Yoli had three children with her Mexican-born husband, and they traveled together to Colorado to look for work. My aunt came to live in my great-grandmother’s old house, which eventually became hers. It was closer than next door; the house was within arm’s reach. When the sea breeze poured rain, the water from her home’s eaves fell onto mine. Yoli decorated her house with huge, gaudy bouquets of fake flowers she’d found at the Hobby Lobby (a hallmark of nineties Pentecostal chic), and every Halloween she fashioned popcorn balls, shaping each one with buttery hands. Her Christmases were legendary. I still remember her rich shortbread cookies, served with the typical five o’clock merienda of coffee and the evening news.
In the summertime, she watered her night-blooming jasmine, her crape myrtles with their weepy, fuchsia-colored flowers, and we’d sit on her deck and play chalupa with pinto beans. As a family we all took trips to Austin, to the Texas State Aquarium, to Aquarena Springs in San Marcos with its landlubberly mermaids and gift shop. I had my first taste of tripe tacos at her kitchen table and of agua de sandía, (watermelon juice) in Mercedes at its chaotic flea market with her in tow. When Hurricane Dolly roared ashore in 2008, she made my family fideo on a sweltering afternoon the day after the storm made landfall, when we had no food or money for groceries.
Sometimes it was just Yoli and me, eating classic Whataburger combos together on nights when the heat was too intense and the boredom of the house too confining. Under the passing meteors of amber security lights we’d drive around Harlingen in a powder blue Cadillac DeVille—a gigantic drag queen of a car—sipping from milkshakes and pondering what our lives would be like if we won the lottery. We crashed weddings together where I learned how to cumbia and she shuffled along with me. Later, when I was an adult, we indulged in free coffee and doughnuts at the maquinitas—roadside casinos dotting Interstate 69, where she threw down dollar bills on Russian-made video poker and roulette games, one last little pleasure when her health was fading.
Like me, she had once leafed through her maternal grandmother’s missal, back when the canon of the Mass was in Latin and printed on rose-scented India paper. For her the promises made to her in catechism were real: sacrifice something for someone you love, grow a family, and God will bless you. She was strict with her family like her mother—my grandmother—had been, and you had better pray you didn’t fall on her bad side.
So much of who Yoli was, what she believed in, and what she practiced was formed in Old Mexico and transformed by American ideals and morals. There were steady and unmistakable Texanisms in the way she moved and talked and made food and shared it; her character was larger than life, like the state itself. And her gift to me was Texas itself, indelibly captured in everything from moonlight pláticas, or talks, during summer nights to the warm morsels of masa harina and brisket served during Christmas.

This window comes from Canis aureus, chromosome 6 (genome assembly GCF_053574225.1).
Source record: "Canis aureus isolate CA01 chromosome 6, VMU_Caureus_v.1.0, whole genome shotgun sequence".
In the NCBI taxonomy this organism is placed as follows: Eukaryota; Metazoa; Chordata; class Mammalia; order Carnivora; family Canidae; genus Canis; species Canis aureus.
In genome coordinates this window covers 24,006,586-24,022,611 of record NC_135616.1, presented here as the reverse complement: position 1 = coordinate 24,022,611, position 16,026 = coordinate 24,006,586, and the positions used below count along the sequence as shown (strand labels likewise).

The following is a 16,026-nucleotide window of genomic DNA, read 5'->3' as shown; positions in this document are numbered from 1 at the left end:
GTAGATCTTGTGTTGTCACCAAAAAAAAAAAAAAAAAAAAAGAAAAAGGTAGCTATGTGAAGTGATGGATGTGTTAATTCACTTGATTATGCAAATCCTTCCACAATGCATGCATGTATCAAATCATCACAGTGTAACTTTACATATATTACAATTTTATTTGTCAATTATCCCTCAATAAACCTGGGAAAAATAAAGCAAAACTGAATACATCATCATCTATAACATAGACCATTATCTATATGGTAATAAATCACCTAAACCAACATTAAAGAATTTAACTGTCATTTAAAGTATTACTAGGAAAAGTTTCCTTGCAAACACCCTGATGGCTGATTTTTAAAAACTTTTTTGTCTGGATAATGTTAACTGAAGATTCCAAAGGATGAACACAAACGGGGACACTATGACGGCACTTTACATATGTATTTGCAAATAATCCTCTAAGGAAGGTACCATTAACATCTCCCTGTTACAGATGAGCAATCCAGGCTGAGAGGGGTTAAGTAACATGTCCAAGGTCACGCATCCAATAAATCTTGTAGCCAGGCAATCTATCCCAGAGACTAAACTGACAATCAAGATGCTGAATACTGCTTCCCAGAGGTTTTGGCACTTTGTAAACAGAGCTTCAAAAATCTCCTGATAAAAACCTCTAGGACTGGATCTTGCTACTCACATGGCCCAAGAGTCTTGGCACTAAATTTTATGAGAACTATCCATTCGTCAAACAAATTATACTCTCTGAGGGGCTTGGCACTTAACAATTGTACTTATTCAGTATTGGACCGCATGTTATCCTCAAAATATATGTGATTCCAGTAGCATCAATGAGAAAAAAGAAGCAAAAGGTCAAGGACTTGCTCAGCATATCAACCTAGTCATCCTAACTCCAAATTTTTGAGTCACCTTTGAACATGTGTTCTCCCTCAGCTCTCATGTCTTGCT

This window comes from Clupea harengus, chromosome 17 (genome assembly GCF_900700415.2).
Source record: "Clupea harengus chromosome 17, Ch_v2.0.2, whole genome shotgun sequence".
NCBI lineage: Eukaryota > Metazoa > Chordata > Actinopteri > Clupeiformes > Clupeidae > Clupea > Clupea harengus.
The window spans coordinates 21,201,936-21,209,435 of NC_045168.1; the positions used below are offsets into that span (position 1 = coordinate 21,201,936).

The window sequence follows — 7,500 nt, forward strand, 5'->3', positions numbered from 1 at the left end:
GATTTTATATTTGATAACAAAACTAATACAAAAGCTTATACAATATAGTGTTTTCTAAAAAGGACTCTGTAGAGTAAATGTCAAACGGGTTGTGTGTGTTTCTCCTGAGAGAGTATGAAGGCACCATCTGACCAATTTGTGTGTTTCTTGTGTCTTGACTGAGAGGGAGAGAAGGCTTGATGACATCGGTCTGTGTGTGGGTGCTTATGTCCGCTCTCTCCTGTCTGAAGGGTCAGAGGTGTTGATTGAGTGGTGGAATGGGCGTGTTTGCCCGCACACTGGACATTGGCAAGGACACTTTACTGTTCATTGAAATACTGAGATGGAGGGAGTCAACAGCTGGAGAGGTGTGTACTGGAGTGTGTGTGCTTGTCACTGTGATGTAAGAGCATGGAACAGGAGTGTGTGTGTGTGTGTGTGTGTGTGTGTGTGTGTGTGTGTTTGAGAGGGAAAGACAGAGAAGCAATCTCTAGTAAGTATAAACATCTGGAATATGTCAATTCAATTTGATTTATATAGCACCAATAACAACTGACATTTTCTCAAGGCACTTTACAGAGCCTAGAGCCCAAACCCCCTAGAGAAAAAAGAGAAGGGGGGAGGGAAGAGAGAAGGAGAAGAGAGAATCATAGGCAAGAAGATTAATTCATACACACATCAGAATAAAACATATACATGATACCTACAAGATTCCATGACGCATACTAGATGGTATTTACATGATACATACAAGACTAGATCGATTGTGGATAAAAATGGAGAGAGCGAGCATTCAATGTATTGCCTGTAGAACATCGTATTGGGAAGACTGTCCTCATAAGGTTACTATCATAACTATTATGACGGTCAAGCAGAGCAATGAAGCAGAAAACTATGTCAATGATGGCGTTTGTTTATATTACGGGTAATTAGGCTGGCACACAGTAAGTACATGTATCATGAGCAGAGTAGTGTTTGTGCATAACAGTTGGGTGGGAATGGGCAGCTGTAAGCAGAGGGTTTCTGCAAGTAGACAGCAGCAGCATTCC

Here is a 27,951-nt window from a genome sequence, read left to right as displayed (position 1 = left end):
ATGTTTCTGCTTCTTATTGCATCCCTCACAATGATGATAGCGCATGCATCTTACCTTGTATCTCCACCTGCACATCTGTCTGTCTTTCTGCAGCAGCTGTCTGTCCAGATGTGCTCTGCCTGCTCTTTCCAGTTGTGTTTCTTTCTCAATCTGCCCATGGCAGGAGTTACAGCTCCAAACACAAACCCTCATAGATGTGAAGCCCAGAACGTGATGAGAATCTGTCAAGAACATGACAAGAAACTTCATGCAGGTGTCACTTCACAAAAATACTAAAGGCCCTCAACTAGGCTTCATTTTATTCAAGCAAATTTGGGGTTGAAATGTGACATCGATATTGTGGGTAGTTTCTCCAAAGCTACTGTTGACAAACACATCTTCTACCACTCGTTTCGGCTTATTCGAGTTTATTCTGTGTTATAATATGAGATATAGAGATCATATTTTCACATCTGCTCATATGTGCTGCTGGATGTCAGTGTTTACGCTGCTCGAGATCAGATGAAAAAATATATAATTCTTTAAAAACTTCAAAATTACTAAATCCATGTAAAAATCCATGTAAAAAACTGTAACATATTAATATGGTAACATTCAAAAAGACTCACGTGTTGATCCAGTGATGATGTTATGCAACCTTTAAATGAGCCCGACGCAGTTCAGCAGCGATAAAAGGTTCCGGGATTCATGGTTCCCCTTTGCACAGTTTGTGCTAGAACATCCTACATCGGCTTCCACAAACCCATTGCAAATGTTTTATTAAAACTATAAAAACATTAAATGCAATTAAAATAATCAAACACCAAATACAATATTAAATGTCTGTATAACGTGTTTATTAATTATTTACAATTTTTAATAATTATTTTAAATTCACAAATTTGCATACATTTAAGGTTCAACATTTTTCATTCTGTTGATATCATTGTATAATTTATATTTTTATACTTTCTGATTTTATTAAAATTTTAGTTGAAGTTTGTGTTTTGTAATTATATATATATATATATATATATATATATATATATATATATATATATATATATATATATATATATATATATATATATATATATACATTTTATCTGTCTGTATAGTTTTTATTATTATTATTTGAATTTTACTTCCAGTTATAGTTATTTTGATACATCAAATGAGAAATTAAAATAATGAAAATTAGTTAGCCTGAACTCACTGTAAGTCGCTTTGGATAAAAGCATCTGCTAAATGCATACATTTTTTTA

When I moved to Portland, Oregon, in 2012, I looked for Tía Yoli’s presence—someone who reminded me of the things she had said. I wanted so desperately to show her what a real Victorian house looked like, and I took copious photos of rose gardens, wrought iron gates, Eastlake houses, Douglas firs, and shady street corners of the Pacific Northwest. I promised myself that whenever I got my dream job, I would amass a book of Portland Victoriana to send back to her. Portland is such a Tía Yoli city—cool and refreshing and quirky, just like she was. I wanted to conjure her up there, if not to give her the long wished-for vacation she desperately needed.
When I came home to visit in the spring of 2019, we stayed up late and caught up on what scandals had taken place on old Wright Street, where I had grown up. “Nothing changes,” she said. “The old get older, and people die off.” But we still spent hours sitting on her deck, where she’d share updates on across-the-street neighbors, or what new gringo thing H-E-B was selling, or if the world really was beginning to come to an end, or the cursory, impractical advice of televangelists. I think she apprehended that things were not right in this life when she suffered a series of strokes and congestive heart failure began to manifest itself in the fall of 2019. I contemplated moving back home just to be close to her and Mom, but didn’t. That previous March she had hugged me goodbye as I was leaving to go to the airport. I asked her if she wanted me to come home. “Yes, I think so, mi’jo,” she replied. “I miss you, and it’s not the same without you.” There were so many things I wanted to tell her there on her deck—apologies for past wrongs, hopes for the future, but above all, I wanted to tell her I loved her immensely. She wasn’t just my aunt. She was at once a mentor, a friend, someone who would always remind me of who I am and what I am made of.
Later that year, she died on a miserable November day. I went to work like I normally did. I avoided making eye contact with anyone on the bus. My day job is facilities coordinator for a tech company, and I spent most of my working day wavering between crying spells and mute disbelief. No one in that office could have been expected to understand that specific complexities of Tejano grief: it is a stoic, deep, resigned grief. (True to her express wishes, I wore mourning for four months as the custom dictates, every night washing two pairs of black pants and two black shirts to observe it.)
At around four in the afternoon that day, the sun came out. Most everyone had left the office. I stood under a tall window imagining the same low rhombus of gold-colored light had just a few hours earlier crept into my tía’s deck, where we had once sipped iced tea together. For a second, a gentle breeze wafted over to me. I smelled white gardenias and the dust of the South Texas wind. She was telling me she loved me in her own way, from beyond the threshold she’d straddled all throughout her life.